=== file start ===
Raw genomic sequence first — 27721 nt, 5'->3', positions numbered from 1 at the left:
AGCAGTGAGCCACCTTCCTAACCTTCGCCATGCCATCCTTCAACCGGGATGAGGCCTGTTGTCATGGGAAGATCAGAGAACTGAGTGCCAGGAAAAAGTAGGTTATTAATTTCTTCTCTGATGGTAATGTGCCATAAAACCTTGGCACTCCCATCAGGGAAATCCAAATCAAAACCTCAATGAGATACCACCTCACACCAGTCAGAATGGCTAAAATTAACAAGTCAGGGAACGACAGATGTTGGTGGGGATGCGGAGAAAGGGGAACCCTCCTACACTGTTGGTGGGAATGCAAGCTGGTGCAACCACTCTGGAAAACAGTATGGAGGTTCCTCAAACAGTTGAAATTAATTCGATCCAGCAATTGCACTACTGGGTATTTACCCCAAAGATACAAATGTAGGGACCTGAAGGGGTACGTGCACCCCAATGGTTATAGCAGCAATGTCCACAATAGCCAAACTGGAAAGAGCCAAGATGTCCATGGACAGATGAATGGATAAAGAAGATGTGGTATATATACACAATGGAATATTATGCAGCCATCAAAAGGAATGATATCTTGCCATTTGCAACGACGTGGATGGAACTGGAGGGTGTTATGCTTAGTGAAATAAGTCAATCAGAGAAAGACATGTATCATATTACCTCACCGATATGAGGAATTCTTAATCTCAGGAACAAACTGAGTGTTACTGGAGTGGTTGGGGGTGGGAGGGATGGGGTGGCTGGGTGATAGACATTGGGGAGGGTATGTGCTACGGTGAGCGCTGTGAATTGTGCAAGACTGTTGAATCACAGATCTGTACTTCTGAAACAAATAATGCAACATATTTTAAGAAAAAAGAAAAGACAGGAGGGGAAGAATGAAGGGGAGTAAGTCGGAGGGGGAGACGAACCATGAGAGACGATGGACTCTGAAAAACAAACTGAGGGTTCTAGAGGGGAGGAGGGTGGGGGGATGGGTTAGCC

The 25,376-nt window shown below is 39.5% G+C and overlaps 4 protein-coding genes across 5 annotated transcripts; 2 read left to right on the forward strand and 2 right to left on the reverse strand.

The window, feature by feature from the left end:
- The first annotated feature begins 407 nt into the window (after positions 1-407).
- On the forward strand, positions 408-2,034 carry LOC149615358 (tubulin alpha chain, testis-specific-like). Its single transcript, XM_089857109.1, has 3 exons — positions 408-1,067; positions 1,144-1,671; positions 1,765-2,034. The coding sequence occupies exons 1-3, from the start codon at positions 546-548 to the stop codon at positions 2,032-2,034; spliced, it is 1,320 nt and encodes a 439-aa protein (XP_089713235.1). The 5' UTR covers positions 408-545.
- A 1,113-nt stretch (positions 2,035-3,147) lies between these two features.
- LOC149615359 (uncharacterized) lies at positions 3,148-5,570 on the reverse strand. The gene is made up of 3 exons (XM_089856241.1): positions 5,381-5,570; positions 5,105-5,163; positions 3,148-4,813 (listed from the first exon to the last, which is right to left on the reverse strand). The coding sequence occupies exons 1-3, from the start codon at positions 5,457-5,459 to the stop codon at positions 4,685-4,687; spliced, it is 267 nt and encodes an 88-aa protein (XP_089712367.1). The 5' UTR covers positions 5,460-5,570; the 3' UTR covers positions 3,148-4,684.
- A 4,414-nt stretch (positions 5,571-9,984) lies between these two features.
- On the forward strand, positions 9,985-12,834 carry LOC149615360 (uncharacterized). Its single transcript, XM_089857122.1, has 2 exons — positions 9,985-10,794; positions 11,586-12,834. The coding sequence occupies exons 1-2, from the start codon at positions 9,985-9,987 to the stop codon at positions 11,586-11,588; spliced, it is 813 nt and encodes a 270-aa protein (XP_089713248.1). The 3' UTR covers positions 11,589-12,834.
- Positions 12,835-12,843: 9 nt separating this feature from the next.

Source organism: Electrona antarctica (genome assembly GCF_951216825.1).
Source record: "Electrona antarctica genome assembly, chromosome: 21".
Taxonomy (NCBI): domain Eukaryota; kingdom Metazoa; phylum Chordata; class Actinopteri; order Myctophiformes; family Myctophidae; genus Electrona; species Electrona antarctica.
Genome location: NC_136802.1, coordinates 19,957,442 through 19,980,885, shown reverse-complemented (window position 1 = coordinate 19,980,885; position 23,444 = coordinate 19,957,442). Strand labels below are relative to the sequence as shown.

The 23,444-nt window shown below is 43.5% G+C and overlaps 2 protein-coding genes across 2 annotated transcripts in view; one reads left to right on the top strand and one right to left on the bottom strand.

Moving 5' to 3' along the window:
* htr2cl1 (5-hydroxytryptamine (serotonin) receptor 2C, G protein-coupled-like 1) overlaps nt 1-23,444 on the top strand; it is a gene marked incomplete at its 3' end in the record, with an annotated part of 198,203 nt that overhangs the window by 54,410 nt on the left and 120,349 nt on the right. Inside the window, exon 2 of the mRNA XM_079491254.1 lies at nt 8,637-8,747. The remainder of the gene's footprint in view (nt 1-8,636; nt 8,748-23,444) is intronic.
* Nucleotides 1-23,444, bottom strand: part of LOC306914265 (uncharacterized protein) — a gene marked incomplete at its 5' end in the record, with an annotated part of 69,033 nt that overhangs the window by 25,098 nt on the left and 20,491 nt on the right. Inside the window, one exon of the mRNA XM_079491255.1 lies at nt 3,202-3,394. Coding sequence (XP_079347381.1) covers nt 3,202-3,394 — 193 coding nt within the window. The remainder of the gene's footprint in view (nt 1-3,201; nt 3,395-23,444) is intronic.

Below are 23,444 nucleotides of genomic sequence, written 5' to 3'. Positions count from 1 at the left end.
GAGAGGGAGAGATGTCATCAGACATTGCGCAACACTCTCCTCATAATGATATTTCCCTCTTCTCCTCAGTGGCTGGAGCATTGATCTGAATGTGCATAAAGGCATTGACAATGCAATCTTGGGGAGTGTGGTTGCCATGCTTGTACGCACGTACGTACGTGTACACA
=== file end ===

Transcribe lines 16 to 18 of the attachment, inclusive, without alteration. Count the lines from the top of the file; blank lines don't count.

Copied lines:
The 23,444-nt window shown below is 43.5% G+C and overlaps 2 protein-coding genes across 2 annotated transcripts in view; one reads left to right on the top strand and one right to left on the bottom strand.

Moving 5' to 3' along the window:
* htr2cl1 (5-hydroxytryptamine (serotonin) receptor 2C, G protein-coupled-like 1) overlaps nt 1-23,444 on the top strand; it is a gene marked incomplete at its 3' end in the record, with an annotated part of 198,203 nt that overhangs the window by 54,410 nt on the left and 120,349 nt on the right. Inside the window, exon 2 of the mRNA XM_079491254.1 lies at nt 8,637-8,747. The remainder of the gene's footprint in view (nt 1-8,636; nt 8,748-23,444) is intronic.